- “Co-association between securities is not measurable using correlation…. Anything that relies on correlation is charlatanism.” (Taleb)
There is a proposed symposium on “Complex Adaptive Systems and the Threshold Effect: Views from the Natural and Social Sciences” on Nov. 5 – 7, 2009 in Arlington, VA. According to the details, “A final determination for scheduling this event will depend partially on the amount of interest from the community…” If you want to learn more or express your interest, email firstname.lastname@example.org.…
The following is a recent paper by Henry Heng published in JAMA. I’ve linked concepts mentioned in the paper to corresponding explications from this blog.
The Conflict Between Complex Systems and Reductionism
Henry H. Q. Heng, PhD
Author Affiliations: Center for Molecular Medicine and Genetics, Wayne State University School of Medicine, Detroit, Michigan.
Descartes’ reductionist principle has had a profound influence on medicine. Similar to repairing a clock in which each broken part is fixed in order, investigators have attempted to discover causal relationships among key components of an individual and to treat those components accordingly. …
Parrondo’s paradox is the well-known counterintuitive situation where individually losing strategies or deleterious effects can combine to win…. Over the past ten years, a number of authors have pointed to the generality of Parrondian behavior, and many examples ranging from physics to population genetics have been reported. In its most general form, Parrondo’s paradox can occur where there is a nonlinear interaction of random behavior with an asymmetry, and can be mathematically understood in terms of a convex linear combination.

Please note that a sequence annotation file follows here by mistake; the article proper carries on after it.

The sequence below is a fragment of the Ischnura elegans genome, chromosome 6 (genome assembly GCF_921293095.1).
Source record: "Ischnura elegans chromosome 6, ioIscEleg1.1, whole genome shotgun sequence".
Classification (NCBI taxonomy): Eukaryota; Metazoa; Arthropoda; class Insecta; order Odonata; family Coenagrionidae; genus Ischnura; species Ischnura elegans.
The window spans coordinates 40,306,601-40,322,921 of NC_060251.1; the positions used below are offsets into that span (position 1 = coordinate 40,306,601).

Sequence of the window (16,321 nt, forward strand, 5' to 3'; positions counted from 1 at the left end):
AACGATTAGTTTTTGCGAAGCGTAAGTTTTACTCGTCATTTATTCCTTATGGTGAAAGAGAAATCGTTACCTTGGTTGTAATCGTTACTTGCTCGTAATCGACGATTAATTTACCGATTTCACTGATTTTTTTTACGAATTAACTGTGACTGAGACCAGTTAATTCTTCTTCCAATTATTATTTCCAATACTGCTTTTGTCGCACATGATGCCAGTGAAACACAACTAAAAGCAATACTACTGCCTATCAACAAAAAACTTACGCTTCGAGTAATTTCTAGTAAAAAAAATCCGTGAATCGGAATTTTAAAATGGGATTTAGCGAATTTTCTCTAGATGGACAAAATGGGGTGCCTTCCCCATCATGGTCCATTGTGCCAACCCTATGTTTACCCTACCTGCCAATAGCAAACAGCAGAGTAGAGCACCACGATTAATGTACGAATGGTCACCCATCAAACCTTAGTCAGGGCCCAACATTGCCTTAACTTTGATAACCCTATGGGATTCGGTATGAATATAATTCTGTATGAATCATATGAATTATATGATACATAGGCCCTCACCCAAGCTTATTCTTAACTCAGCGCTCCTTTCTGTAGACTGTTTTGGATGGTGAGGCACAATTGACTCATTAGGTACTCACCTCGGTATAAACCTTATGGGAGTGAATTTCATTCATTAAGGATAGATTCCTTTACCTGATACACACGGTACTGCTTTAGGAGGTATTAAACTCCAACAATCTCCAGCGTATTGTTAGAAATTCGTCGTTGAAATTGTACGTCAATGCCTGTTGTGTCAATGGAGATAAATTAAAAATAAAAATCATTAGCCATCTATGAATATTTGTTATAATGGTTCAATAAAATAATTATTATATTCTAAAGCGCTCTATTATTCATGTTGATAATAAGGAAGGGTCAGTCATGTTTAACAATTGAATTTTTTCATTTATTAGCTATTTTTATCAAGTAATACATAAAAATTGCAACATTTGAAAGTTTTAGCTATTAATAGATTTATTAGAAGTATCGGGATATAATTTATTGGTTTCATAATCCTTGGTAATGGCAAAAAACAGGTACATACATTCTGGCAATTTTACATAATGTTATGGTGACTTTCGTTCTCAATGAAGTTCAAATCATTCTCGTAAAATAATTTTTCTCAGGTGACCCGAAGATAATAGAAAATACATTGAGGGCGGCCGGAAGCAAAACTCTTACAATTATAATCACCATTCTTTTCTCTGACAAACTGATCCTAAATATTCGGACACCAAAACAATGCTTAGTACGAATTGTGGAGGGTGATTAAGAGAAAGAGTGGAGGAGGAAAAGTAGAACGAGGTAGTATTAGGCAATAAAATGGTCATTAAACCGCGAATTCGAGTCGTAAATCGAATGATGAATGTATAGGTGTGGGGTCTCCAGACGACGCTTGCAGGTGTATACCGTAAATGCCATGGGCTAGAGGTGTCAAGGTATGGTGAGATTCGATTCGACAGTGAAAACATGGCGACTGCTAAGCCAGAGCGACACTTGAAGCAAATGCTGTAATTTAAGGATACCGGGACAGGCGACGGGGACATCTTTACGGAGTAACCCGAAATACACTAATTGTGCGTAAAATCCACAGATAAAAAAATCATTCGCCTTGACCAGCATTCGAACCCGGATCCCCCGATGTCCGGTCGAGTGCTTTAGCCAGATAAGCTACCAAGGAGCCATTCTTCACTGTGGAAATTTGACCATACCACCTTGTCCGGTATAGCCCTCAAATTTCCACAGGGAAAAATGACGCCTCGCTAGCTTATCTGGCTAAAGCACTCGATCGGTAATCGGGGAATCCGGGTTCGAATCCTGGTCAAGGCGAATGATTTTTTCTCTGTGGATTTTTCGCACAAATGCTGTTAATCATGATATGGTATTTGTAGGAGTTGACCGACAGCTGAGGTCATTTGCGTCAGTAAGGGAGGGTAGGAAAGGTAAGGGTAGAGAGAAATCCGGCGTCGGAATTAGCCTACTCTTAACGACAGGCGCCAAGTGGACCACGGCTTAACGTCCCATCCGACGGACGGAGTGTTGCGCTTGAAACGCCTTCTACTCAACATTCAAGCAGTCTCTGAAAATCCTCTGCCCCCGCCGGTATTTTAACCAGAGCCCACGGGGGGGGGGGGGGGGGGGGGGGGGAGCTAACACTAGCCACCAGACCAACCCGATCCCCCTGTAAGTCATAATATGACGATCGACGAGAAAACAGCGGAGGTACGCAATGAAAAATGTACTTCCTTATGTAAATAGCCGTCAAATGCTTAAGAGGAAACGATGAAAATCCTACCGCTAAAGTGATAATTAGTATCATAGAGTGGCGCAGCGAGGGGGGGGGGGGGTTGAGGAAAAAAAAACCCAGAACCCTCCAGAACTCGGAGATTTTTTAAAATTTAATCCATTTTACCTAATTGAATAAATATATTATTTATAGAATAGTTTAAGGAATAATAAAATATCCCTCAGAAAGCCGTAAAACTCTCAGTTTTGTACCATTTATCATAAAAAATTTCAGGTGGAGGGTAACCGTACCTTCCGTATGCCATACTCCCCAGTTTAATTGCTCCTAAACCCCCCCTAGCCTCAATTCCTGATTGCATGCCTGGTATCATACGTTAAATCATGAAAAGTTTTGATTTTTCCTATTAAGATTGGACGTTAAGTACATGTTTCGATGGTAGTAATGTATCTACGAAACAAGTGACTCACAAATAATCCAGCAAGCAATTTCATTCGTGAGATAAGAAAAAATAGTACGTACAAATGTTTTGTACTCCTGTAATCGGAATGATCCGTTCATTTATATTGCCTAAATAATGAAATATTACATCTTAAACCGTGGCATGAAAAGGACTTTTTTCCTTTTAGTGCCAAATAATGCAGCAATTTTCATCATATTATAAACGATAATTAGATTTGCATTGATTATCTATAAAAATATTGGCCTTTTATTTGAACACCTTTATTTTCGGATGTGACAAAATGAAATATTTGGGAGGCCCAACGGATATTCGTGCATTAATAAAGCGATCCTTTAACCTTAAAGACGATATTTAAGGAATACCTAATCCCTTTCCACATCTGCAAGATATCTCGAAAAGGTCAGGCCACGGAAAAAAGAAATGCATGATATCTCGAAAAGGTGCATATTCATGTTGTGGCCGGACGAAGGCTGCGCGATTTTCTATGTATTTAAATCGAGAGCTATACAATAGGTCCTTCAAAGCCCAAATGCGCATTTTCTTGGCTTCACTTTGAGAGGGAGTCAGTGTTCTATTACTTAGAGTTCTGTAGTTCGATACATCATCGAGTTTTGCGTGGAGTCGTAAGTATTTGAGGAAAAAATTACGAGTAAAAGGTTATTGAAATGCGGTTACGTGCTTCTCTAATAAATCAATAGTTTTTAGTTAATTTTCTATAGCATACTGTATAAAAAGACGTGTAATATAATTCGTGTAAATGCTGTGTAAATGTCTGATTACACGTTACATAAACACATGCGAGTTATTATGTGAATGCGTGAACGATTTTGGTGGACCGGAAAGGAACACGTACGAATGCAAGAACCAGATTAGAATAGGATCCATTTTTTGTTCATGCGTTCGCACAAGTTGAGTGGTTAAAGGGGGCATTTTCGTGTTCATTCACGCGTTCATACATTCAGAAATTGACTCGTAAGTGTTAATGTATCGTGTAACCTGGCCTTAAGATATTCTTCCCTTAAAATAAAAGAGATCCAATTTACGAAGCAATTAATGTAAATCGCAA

One of the most basic but misleading heuristics that the human mind uses is that of linearity. If we see a progression (say 0, 1, 2), our first instinct is that the next step follows linearly (namely 3). But there is no a priori reason to prefer the linear interpretation to any other, say quadratic (which would suggest the next step in the sequence is 4). For whatever reason – probably due to the relative simplicity of linearity – our brains seem wired to prefer linear explanations to non-linear.…
A recent study funded by the Centers for Disease Control and Prevention (CDC) in Atlanta claims that thimerosal, a mercury-based preservative used for many years in vaccines, is “not associated with problems in speech, intelligence, memory, coordination, attention, or other measures of childhood development.” For those unaware of the thimerosal controversy, it has been claimed by many that it causes or is a factor in the development of autism. Michael Goldstein, vice president of the American Academy of Neurology said of the CDC study that it was, “enough to convince me that this small amount of mercury … was not harmful to the children.”
However, there is a glaring problem with this study. While it seemed comprehensive with respect to thimerosal exposure, it apparently did so by combing health plan records, not by attempting to measure levels of mercury in the actual bodies of the children or their mothers during pregnancy.…